Re: WIP: Covering + unique indexes.

From: Anastasia Lubennikova <a(dot)lubennikova(at)postgrespro(dot)ru>
To: pgsql-hackers(at)postgresql(dot)org
Subject: Re: WIP: Covering + unique indexes.
Date: 2016-02-02 12:50:34
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31.01.2016 11:04, David Rowley:
> On 27 January 2016 at 03:35, Anastasia Lubennikova
> <a(dot)lubennikova(at)postgrespro(dot)ru> wrote:
>> including_columns_3.0 is the latest version of patch.
>> And changes regarding the previous version are attached in a separate patch.
>> Just to ease the review and debug.
> Hi,
> I've made another pass over the patch. There's still a couple of
> things that I think need to be looked at.
Thank you again.
I just write here to say that I do not disappear and I do remember about
the issue.
But I'm very very busy this week. I'll send an updated patch next week
as soon as possible.

> Do we need the "b (included)" here? The key is (a) = (1). Having
> irrelevant details might be confusing.
> postgres=# create table a (a int not null, b int not null);
> postgres=# create unique index on a (a) including(b);
> postgres=# insert into a values(1,1);
> INSERT 0 1
> postgres=# insert into a values(1,1);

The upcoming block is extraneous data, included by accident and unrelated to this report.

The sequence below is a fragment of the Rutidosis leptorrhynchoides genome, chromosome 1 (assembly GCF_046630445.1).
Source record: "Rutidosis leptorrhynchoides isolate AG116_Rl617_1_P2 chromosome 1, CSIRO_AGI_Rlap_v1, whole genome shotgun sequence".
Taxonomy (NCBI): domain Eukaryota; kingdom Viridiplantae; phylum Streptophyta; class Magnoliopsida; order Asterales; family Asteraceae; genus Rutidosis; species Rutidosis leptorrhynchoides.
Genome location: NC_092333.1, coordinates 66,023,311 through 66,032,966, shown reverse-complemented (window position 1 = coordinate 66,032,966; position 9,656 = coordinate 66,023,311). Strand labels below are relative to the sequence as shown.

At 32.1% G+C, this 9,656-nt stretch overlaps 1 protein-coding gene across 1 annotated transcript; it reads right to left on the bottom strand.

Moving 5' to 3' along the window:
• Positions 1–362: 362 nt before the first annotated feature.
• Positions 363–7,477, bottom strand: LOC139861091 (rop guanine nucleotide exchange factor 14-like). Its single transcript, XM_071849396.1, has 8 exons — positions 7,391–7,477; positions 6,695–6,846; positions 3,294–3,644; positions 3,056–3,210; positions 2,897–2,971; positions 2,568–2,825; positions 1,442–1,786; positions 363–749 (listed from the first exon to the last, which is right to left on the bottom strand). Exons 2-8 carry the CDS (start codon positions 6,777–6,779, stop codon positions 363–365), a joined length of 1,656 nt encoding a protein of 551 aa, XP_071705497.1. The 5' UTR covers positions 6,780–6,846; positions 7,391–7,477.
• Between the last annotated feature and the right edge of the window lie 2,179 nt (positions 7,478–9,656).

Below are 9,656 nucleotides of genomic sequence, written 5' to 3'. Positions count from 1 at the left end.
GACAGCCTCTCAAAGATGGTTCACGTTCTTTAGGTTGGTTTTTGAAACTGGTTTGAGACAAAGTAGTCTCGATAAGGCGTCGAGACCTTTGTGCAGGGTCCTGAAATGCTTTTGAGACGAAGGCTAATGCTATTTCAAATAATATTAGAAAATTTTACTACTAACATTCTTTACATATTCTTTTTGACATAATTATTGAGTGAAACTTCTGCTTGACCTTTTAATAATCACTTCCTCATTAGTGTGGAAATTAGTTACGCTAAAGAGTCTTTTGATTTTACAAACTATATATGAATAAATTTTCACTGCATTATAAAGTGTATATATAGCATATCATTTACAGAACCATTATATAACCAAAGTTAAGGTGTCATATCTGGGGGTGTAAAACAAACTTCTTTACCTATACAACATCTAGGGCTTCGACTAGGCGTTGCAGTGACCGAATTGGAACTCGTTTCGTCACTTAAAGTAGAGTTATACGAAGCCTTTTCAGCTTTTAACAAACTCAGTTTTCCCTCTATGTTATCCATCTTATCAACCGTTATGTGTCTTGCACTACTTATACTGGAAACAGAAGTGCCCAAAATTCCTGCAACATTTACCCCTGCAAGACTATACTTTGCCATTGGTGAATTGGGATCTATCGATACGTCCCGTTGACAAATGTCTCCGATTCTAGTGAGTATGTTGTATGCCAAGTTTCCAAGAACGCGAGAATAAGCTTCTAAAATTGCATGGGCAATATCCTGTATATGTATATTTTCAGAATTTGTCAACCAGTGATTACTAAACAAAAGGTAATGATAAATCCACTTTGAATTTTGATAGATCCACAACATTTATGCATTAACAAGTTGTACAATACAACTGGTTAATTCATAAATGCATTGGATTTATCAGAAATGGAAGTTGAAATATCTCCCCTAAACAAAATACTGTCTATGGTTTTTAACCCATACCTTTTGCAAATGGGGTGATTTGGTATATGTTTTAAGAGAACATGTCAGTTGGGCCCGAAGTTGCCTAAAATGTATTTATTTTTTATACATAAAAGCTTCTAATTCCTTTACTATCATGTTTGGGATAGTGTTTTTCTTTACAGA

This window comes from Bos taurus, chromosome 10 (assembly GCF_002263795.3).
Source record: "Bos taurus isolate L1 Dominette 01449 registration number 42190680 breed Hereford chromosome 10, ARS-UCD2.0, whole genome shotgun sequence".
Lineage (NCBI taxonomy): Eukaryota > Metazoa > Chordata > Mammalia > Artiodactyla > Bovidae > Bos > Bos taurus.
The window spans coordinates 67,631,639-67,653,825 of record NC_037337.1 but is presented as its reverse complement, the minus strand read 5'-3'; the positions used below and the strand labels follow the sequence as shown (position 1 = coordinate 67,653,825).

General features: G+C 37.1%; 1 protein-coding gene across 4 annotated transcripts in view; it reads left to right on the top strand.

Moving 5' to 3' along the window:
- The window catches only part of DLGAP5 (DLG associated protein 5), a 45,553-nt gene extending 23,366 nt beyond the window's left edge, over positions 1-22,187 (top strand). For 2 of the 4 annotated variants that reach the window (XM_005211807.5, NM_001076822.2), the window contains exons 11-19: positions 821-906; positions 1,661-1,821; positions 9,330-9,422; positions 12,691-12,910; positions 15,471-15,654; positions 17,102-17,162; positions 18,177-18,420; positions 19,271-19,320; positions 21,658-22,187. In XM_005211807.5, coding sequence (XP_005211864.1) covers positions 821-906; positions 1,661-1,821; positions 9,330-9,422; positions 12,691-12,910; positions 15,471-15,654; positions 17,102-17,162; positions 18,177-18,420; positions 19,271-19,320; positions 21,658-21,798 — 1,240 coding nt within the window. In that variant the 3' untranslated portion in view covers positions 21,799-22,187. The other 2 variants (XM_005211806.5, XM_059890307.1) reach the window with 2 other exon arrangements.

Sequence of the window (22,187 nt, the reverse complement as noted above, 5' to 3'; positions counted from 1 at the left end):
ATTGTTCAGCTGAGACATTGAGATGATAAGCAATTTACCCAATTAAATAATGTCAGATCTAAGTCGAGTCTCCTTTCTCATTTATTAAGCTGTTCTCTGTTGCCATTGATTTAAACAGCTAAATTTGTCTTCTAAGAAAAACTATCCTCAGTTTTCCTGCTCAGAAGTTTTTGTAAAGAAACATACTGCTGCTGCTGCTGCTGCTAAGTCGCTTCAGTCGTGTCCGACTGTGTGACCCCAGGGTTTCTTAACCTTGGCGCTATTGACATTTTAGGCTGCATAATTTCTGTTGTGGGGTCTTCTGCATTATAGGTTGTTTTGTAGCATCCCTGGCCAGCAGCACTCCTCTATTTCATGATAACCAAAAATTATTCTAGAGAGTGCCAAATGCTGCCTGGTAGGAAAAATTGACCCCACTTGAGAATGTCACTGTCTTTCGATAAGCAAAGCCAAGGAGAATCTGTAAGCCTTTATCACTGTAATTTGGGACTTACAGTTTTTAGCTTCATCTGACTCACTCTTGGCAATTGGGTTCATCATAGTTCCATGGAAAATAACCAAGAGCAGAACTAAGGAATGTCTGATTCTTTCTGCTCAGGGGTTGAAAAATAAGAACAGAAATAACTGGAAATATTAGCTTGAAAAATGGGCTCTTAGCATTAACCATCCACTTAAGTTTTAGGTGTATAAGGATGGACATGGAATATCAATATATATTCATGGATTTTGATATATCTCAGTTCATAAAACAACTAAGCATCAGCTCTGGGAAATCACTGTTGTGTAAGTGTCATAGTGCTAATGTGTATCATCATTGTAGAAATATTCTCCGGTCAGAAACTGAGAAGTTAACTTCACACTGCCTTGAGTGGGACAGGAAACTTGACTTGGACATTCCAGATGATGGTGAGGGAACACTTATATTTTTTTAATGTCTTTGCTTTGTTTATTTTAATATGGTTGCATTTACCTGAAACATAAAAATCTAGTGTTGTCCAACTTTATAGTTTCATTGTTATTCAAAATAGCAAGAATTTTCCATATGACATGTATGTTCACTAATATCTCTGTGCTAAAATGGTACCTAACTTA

> ERROR: duplicate key value violates unique constraint "a_a_b_idx"
> DETAIL: Key (a, b (included))=(1, 1) already exists.
I thought that it could be strange if user inserts two values and then
sees only one of them in error message.
But now I see that you're right. I'll also look at the same functional
in other DBs and fix it.

> In index_reform_tuple() I find it a bit scary that you change the
> TupleDesc's number of attributes then set it back again once you're
> finished reforming the shortened tuple.
> Maybe it would be better to modify index_form_tuple() to accept a new
> argument with a number of attributes, then you can just Assert that
> this number is never higher than the number of attributes in the
> TupleDesc.
Good point.
I agree that this function is a bit strange. I have to set
tupdesc->nattrs to support compatibility with index_form_tuple().
I didn't want to add neither a new field to tupledesc nor a new
parameter to index_form_tuple(), because they are used widely.
> I'm also not that keen on index_reform_tuple() in general. I wonder if
> there's a way we can just keep the Datum/isnull arrays a bit longer,
> and only form the tuple when needed. I've not looked into this in
> detail, but it does look like reforming the tuple is not going to be
> cheap.
It is used in splits, for example. There is no datum array, we just move
tuple key from a child page to a parent page or something like that.
And according to INCLUDING algorithm we need to truncate nonkey attributes.
> If we do need to keep this function, I think a better name might be
> index_trim_tuple() and I don't think you need to pass the original
> length. It might make sense to Assert() that the trim length is
> smaller than the tuple size

As regards the performance, I don't think that it's a big problem here.